South Korea’s Coronavirus Response Fraught with Too Little Action, Too Much Intervention

SEOUL, South Korea, Sept. 1, 2020 /PRNewswire/ — UnPresidential.org reports that the recent medical protests in South Korea are the next…

SEOUL, South Korea, Sept. 1, 2020 /PRNewswire/ — UnPresidential.org reports that the recent medical protests in South Korea are the next in a long line of President Moon Jae In’s government failures to protect citizens. As coronavirus cases are once again in the hundreds per day, the government’s fingerprints are all over the latest outbreak and political unrest.

An August 15th anti-government rally attended by Sarang Jeil church members is often cast as the epicenter for the current outbreak, but it’s not just church-goers who are voicing discontent. Medical professionals recently went on strike to express their displeasure over the government’s plan to prepare for future public health crises: adding 4,000 medical students over the next 10 years. However, underpaid medical professionals claim that adding more would only serve to dilute the workforce. The money would be better spent raising wages and paying physicians to go to more remote locations outside of Seoul.

This is another clear example where the government’s plans to manage the coronavirus outbreak is misguided: it either goes too far, or not far enough. Back in February, the doctors warned to close the country’s borders, but the government chose not to do so, citing the importance of its relations with China. In this case, the government did not go far enough. On the other end of the spectrum, the government is currently dictating rules and policies for medical professionals that the professionals themselves believe are harming the relief effort.

South Korea’s aggressive policies have paid no respect to minority groups. The LGBTQ community is a prime example. Due to COVID-19 outbreaks in South Korea’s Itaewon District, where most of the country’s LGBTQ nightclubs are, hostility increased and a crackdown on businesses in the area ensued as the government rushed to track and test anyone who may have been exposed. This backlash particularly targeted South Korea’s LGBTQ minority, who were blamed for the spread because of «non-cooperation.»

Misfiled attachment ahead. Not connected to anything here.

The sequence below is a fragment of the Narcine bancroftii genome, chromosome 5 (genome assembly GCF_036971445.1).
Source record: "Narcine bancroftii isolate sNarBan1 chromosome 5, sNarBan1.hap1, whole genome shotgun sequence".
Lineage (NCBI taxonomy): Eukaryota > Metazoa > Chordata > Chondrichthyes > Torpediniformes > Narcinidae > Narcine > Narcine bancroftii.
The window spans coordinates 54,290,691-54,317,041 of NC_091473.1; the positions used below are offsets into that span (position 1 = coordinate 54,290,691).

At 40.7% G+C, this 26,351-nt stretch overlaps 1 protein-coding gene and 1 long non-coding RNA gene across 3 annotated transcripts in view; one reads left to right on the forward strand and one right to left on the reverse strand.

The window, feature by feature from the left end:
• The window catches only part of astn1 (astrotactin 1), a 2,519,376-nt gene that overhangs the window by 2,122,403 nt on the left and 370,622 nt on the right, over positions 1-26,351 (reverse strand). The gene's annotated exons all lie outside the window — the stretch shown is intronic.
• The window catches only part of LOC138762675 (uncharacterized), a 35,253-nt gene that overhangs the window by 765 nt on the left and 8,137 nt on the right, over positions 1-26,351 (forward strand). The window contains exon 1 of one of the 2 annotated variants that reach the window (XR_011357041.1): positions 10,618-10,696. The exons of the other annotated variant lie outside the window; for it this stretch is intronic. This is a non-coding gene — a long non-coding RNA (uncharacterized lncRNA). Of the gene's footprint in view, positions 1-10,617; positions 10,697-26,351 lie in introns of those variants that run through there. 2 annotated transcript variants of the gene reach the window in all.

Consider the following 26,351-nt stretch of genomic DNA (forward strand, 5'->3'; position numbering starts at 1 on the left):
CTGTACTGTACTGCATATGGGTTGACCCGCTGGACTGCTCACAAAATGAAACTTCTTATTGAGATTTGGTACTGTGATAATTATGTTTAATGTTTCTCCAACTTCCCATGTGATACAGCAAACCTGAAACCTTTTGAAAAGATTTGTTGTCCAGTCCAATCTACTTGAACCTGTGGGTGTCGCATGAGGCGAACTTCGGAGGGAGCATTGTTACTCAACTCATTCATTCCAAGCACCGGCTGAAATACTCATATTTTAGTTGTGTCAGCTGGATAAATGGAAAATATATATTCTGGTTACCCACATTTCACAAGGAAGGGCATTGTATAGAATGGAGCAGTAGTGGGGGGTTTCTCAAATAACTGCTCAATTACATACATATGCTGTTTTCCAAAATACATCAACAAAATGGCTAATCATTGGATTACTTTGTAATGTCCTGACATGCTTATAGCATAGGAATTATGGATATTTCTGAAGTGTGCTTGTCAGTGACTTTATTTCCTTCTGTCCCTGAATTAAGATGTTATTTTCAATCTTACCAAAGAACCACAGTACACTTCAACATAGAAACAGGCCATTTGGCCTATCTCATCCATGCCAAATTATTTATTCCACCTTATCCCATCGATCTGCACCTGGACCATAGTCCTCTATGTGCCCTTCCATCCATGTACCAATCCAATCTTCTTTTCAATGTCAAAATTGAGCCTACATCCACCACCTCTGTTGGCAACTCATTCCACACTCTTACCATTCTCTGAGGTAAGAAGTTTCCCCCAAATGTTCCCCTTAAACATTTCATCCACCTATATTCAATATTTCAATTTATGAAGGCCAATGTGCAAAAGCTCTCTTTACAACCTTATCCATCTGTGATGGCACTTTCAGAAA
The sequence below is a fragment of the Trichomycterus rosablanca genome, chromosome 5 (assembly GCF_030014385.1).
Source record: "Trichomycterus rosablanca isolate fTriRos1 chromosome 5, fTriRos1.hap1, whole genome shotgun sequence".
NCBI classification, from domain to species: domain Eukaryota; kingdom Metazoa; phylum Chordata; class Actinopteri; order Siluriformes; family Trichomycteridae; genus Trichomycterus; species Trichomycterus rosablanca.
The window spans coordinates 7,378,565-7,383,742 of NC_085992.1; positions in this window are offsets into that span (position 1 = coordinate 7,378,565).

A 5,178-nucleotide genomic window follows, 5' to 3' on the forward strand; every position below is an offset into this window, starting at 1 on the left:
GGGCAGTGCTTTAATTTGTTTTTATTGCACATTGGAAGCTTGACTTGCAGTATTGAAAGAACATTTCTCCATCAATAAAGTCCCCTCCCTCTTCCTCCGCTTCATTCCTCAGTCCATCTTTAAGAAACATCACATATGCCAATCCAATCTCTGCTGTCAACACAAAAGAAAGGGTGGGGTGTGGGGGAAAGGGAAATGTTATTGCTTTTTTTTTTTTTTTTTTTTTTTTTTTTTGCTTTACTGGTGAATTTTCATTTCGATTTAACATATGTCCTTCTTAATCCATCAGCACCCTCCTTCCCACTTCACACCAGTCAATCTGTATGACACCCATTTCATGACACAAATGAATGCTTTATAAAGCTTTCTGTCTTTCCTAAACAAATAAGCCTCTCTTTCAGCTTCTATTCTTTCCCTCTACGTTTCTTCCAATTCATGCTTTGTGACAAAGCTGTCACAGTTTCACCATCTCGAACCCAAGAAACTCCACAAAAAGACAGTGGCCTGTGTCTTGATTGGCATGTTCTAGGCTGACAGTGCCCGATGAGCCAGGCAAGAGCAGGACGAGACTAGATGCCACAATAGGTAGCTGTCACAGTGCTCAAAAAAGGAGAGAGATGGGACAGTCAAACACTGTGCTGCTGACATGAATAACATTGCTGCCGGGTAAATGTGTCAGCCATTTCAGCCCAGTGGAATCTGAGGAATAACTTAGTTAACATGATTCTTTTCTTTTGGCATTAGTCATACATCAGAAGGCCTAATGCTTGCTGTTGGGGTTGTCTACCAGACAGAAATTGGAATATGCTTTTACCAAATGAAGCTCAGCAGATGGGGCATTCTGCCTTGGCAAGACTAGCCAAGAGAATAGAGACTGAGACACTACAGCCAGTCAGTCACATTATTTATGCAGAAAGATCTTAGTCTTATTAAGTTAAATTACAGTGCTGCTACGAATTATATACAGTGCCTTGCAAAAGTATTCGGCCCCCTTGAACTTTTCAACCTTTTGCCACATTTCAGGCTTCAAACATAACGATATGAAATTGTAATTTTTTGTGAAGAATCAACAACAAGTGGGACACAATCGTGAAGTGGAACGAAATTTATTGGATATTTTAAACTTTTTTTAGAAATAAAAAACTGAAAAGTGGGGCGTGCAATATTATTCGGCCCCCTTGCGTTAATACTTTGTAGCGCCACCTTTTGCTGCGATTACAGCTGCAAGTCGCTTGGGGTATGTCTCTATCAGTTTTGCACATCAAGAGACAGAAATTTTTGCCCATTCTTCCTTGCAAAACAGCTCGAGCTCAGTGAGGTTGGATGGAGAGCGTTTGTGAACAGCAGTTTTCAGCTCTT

Additionally, many who tested positive for the virus had their identities publicly made known, exposing them to shame and putting them at risk of discrimination and harassment. If contact tracing is to continue, the country must at the very least preserve the privacy of its citizens for the sake of their individual freedom.

The outbreak at Shincheonji Church in Daegu this past February likewise resulted in mass discrimination against the members of Shincheonji Church, as well as the arrest of several leaders on charges relating to the spread of the virus. Two Shincheonji members were driven to commit suicide because of the spousal abuse that followed after Shincheonji became widely blamed for the spread of COVID-19. Even Shincheonji’s Chairman, 89-year-old Lee Man Hee, has been imprisoned and is awaiting prosecution for an indefinite amount of time.

Sarang Jeil Church, after the most recent outbreak, has provoked the government to even greater action. This time, places of worship in particular have been closed around the country with no sign of opening any time soon. However, many churches are now refusing to close, citing freedom of religion and denying the government’s right to continue imposing such actions against them in their freedom to worship.

Like the story of many governments during national health crises, the pressure brought about by the pandemic is bringing out its true colors. The government is taking advantage of the Coronavirus outbreak to push forward its own political agenda, and anyone who offends them risks lawsuit and imprisonment. A government’s responsibility should be to protect its people, yet the Korean Government did many things that caused more harm than good.

Read more at unpresidential.org.

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